When it’s the hottest month of the year, there is nothing quite like a delicious, frozen ice pop. But who says the only way to enjoy one is by buying the sugary, artificially-flavored ice pops at the grocery store? Instead, cool down with Cricket Azima and The Creative Kitchen’s Coco-Mango Frozen Ice Pops, featured on Archetypes!
Not only are these pops lighter and more healthful than store-bought versions, they are easy to make with the whole family and pack a serving of fruit into the day’s diet! Between the creamy coconut and the succulent mango, your kids will be begging for more. Trust us, these pops are worth the brain freeze!
Family Friendly Flavor
- Make this treat together. Have the kids help with the mango and the mint! The mango is soft enough that even toddlers can successfully assist in the cutting, using a disposable plastic knife (with supervision, of course). And, the mint can be torn into tiny pieces by even the smallest of hands.
- Cool off the gang by handing these ice pops out as an after-camp snack!
- Freeze the mixture in ice-cube trays and serve in water, pineapple juice, or an adult cocktail.
- Experiment with various fruits and try making the recipe with peaches instead of mango.
1 15-oz. can coconut milk
½ cup lemonade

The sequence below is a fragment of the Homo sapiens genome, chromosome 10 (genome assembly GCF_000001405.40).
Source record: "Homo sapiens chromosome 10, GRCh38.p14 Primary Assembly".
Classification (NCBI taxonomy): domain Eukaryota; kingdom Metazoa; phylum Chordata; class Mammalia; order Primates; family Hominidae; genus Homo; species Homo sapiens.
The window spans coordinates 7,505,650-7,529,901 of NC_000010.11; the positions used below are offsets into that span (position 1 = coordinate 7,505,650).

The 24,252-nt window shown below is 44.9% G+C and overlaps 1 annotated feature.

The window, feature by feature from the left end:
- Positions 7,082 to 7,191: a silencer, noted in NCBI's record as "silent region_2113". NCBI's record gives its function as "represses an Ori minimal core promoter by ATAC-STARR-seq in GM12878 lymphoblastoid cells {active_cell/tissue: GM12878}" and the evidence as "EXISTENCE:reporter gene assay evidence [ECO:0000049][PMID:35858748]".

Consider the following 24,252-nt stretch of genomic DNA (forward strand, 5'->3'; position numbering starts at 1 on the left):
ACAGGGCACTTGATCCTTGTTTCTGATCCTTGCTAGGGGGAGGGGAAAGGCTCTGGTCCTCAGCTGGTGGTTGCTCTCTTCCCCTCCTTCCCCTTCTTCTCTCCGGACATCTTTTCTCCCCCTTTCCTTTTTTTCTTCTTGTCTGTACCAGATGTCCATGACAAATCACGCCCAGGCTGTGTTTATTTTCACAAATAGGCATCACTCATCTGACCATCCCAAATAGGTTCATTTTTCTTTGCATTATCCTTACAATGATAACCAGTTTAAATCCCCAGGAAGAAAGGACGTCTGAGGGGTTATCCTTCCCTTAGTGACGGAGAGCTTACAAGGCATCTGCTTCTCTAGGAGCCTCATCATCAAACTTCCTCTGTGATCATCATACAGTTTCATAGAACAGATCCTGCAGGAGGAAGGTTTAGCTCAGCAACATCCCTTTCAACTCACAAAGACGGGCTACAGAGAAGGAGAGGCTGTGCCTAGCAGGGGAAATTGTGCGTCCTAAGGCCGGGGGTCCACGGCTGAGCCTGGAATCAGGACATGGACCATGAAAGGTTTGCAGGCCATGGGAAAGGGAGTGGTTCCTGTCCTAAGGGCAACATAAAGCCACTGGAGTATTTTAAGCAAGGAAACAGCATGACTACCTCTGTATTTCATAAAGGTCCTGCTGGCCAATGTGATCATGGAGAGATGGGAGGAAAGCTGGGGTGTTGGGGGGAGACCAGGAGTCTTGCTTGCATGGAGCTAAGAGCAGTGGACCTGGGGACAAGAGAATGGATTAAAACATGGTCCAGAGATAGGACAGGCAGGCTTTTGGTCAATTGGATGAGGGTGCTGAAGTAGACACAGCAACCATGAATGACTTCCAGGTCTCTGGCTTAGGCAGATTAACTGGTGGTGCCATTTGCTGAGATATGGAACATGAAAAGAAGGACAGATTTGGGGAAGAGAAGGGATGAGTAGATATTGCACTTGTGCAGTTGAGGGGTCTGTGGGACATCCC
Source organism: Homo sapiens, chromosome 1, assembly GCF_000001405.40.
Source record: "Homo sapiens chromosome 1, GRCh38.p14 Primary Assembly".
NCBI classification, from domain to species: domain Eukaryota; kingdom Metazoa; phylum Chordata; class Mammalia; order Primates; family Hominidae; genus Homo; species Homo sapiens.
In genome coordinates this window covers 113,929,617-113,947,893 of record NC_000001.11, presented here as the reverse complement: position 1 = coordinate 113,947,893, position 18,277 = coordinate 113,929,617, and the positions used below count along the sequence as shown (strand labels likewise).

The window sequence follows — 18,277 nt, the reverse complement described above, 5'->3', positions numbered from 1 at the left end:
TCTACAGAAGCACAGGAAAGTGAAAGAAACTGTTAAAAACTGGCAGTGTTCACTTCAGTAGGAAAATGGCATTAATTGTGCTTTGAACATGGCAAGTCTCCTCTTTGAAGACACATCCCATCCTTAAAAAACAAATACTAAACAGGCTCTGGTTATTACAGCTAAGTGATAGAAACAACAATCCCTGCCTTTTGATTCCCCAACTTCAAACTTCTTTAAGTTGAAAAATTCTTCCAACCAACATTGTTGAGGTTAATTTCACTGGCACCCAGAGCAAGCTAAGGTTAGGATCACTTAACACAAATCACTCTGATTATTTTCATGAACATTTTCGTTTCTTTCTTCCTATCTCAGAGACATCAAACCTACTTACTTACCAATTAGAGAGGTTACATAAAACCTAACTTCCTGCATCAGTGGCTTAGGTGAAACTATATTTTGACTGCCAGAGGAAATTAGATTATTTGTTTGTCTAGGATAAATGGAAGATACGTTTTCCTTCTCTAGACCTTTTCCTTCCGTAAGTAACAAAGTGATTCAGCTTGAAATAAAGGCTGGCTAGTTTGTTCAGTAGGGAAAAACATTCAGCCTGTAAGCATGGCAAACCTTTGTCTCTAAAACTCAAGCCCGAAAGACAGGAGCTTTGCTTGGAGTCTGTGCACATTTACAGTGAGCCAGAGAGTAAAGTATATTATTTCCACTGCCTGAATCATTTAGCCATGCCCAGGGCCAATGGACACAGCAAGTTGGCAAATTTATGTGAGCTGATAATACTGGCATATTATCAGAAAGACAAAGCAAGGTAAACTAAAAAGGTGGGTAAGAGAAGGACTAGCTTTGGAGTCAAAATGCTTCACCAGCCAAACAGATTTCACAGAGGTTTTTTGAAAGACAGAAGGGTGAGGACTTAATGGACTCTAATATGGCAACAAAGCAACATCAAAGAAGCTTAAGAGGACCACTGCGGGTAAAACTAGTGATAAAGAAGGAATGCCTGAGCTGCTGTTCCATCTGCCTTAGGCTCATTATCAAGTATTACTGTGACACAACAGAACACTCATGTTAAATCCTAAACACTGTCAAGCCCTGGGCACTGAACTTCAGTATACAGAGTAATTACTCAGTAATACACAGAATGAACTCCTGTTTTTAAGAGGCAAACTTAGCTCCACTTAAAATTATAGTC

½ cup finely diced mango
1 tbs. finely chopped mint
Yields 4-6 servings (depending on size of ice pop mold used)
1. In a medium bowl, stir together coconut milk and lemonade.
2. Pour mixture into ice pop molds.
3. Evenly distribute mango among the molds.
4. Place molds in freezer for approximately 6 hours, or until frozen through.
The Creative Kitchen™, LLC, teaches children about food and how to cook in a fun, safe, and educational manner. Targeting families with children ages two to teen, the company focuses on teaching, writing creative content and curriculum, special events, recipe development, spokesperson work, webisode production and consulting to present educational and entertaining content through food-related activities. The founder, Cricket Azima, is an expert in cooking for and with children. She inspires kids to express themselves creatively through food and cooking, while complementing lessons with traditional educational material such as social studies, math, arts, science, and more. Visit www.thecreativekitchen.com for more information.